Yeah I kind of figured he would have to build them all one-by-one, which does not seem like a fun job hahahah. Although, I did see some hourglass-like and cone-like nebulas in some of the videos. So maybe some can easily be replaced? I dunno. Maybe there is a way to contact various scientific organizations or agencies like NASA and ESA on 3D nebula and galaxy models. For example, the Orion nebula has been made into a 3D model for visualization. I realize there is no link on that webpage to the actual model, but there may be a way to contact the people who made it for the model.

Statistics: Posted by Huntingknight — 22 Feb 2018 04:07

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Are ALL nebulae planned on being changed to volumetric models, or are there just going to be a bunch of new models for procedural space? As far as I could tell from the test videos, none of the nebulae being shown were real ones, but I could be wrong. So are nebulae such as Orion, Barnard's Loop, Eagle, etc nebulas going to be changed to volumetric in 0.9.9.0, or are changing all current models to volumetric more of a long term project and likely be finished for final release?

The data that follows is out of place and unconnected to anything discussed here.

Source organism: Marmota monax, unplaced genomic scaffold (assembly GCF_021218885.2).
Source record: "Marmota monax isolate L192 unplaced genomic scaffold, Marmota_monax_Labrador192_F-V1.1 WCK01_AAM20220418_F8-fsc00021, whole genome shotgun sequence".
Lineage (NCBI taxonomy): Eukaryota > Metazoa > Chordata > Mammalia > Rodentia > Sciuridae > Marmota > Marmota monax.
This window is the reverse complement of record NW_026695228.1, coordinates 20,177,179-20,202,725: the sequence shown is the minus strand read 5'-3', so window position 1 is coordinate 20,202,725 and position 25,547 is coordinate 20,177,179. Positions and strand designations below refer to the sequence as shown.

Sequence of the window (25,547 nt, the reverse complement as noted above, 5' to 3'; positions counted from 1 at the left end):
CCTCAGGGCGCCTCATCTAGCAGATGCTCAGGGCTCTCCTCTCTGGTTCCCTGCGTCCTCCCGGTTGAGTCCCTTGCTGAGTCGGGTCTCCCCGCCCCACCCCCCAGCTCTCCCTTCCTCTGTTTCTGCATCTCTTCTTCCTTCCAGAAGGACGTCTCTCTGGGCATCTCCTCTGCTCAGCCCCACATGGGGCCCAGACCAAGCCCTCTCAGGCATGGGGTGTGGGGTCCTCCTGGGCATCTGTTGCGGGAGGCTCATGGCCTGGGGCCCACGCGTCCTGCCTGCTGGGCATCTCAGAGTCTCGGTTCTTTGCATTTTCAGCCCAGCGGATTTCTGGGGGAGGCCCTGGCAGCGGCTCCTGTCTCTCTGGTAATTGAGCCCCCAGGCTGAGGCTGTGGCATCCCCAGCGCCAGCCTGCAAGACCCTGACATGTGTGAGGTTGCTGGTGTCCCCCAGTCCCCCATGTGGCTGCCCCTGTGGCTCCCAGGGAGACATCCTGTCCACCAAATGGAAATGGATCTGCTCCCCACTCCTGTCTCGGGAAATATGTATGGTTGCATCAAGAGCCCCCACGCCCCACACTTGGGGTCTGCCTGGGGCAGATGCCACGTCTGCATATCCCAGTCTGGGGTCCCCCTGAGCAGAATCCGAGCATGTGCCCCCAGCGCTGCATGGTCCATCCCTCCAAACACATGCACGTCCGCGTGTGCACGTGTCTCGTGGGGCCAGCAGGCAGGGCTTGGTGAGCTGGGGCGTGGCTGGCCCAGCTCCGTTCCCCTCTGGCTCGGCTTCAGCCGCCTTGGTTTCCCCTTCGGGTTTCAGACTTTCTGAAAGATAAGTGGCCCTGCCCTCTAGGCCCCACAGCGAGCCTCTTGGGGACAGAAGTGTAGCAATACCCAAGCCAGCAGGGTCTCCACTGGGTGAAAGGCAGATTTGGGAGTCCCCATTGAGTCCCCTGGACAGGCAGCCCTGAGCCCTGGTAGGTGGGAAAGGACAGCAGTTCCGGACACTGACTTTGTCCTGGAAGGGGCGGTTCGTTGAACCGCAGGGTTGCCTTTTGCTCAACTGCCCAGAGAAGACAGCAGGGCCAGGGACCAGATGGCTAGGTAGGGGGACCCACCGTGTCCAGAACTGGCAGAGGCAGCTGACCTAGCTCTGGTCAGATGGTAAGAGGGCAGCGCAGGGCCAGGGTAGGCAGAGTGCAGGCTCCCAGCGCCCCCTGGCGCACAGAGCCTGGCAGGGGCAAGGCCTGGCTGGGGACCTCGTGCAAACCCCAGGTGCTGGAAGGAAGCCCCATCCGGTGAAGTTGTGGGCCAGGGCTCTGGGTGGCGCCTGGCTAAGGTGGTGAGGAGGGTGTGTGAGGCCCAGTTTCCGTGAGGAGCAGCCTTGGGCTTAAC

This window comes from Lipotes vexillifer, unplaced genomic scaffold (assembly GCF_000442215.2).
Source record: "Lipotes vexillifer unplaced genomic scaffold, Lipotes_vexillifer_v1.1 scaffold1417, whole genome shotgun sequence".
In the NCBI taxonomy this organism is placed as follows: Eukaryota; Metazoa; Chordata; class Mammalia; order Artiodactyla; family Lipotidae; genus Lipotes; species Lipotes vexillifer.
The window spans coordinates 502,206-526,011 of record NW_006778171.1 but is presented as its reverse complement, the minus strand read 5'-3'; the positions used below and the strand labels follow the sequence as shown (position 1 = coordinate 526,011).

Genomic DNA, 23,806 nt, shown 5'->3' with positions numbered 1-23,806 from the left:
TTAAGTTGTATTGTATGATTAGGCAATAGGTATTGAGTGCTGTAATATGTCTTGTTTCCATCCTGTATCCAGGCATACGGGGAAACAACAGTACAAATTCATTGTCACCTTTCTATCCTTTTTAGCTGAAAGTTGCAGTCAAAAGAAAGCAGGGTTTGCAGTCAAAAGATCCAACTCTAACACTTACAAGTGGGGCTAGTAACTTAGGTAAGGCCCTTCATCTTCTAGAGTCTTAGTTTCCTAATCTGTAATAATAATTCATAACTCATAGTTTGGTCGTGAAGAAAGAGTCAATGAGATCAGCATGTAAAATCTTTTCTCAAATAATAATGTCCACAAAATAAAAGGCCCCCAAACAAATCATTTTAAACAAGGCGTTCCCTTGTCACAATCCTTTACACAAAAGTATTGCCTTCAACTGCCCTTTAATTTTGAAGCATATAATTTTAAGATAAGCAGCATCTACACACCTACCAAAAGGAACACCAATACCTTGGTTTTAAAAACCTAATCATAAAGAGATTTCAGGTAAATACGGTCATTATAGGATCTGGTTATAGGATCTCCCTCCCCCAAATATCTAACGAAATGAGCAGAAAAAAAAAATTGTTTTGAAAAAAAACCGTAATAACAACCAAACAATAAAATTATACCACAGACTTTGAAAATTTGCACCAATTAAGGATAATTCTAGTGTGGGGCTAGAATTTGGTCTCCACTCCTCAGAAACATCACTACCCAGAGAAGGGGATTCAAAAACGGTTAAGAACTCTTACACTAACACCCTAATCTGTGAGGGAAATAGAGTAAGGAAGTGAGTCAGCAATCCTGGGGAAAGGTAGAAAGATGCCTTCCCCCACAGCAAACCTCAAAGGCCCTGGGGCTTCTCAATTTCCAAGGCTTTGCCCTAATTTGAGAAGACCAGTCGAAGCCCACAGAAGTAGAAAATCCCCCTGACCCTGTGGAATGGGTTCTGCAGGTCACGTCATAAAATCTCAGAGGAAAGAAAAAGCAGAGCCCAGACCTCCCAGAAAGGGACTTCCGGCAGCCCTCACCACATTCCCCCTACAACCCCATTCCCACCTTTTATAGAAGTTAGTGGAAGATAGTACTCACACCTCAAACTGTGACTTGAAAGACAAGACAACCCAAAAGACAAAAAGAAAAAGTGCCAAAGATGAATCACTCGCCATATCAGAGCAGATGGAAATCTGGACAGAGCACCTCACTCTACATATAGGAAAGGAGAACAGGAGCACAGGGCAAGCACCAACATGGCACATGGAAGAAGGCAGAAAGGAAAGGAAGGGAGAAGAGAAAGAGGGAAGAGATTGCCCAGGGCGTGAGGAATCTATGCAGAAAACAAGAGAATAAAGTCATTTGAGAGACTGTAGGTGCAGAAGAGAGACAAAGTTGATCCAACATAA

As far as I know, the only nebulaes that are volumetric are procedural ones, since we don't have a math equation describing the models for the real ones.

Statistics: Posted by ARBB — 21 Feb 2018 14:11

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Statistics: Posted by SpaceDust — 04 Feb 2018 01:11

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SE uses simple analytical aerodynamics model with 11 numerical coefficients interpolated by splines. These coefficients are for MIG-29 (I think), taken from somewhere, it's impossible to remember the source now. The data tables are limited by the "forward" motion, ie attack angles in range -90°...+90°. This is why it goes crazy if you trying to fly backward.

It is possible to import data tables for other planes. I can make a function to load them from the file, so aerodynamics model can be customized/modded. Maybe these coefficients can be calculated for a custom ship mesh in some third-party software like X-Plane.

That makes a lot of sense, actually. Thanks!